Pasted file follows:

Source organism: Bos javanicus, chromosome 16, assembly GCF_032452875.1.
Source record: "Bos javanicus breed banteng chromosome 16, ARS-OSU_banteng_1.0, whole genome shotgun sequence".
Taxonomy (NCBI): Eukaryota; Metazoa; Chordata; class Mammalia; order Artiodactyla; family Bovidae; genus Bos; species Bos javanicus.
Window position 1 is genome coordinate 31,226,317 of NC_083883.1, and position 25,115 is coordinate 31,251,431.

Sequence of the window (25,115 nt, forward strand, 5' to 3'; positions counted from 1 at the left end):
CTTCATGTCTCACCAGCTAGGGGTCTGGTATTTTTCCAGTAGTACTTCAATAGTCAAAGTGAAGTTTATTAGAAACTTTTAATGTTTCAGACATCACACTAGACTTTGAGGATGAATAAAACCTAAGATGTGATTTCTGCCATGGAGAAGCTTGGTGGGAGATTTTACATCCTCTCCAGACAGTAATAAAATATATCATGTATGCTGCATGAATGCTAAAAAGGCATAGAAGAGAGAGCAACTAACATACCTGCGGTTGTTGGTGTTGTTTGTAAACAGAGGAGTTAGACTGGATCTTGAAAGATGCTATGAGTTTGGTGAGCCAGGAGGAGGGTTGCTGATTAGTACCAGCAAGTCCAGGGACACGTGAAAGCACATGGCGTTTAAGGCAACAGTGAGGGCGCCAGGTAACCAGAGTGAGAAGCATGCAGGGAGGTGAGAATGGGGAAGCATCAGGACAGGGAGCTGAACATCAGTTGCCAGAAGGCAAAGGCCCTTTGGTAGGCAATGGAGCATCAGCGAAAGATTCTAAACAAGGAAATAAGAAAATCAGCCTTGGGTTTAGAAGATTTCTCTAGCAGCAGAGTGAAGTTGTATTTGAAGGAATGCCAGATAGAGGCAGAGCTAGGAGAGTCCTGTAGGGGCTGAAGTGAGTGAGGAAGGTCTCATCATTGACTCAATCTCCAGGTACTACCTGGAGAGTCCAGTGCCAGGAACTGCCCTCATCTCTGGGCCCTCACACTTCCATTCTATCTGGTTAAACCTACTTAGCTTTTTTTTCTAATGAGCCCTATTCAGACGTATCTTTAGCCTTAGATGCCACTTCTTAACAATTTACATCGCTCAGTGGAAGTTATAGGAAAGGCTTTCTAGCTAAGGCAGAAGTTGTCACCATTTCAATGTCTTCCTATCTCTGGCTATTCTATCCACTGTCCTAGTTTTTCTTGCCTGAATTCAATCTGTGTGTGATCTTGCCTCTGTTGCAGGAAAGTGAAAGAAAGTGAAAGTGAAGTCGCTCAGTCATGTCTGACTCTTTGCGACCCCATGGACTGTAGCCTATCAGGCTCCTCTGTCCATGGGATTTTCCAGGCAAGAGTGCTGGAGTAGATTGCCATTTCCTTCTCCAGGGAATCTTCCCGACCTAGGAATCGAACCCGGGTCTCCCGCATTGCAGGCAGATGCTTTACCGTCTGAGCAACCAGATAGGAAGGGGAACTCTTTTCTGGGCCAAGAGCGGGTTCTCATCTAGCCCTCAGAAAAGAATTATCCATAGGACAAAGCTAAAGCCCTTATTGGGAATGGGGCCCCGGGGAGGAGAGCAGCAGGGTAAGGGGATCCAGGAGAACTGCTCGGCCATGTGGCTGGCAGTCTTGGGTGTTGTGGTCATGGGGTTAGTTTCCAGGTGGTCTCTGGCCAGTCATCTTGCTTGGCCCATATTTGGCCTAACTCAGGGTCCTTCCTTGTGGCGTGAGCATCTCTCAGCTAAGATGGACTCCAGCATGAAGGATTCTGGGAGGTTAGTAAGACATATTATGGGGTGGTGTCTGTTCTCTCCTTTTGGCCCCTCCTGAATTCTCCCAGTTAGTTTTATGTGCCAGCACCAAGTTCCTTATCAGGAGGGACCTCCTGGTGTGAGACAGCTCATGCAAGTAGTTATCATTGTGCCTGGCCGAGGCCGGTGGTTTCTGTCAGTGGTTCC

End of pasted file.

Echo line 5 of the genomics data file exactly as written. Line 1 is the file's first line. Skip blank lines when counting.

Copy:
Sequence of the window (25,115 nt, forward strand, 5' to 3'; positions counted from 1 at the left end):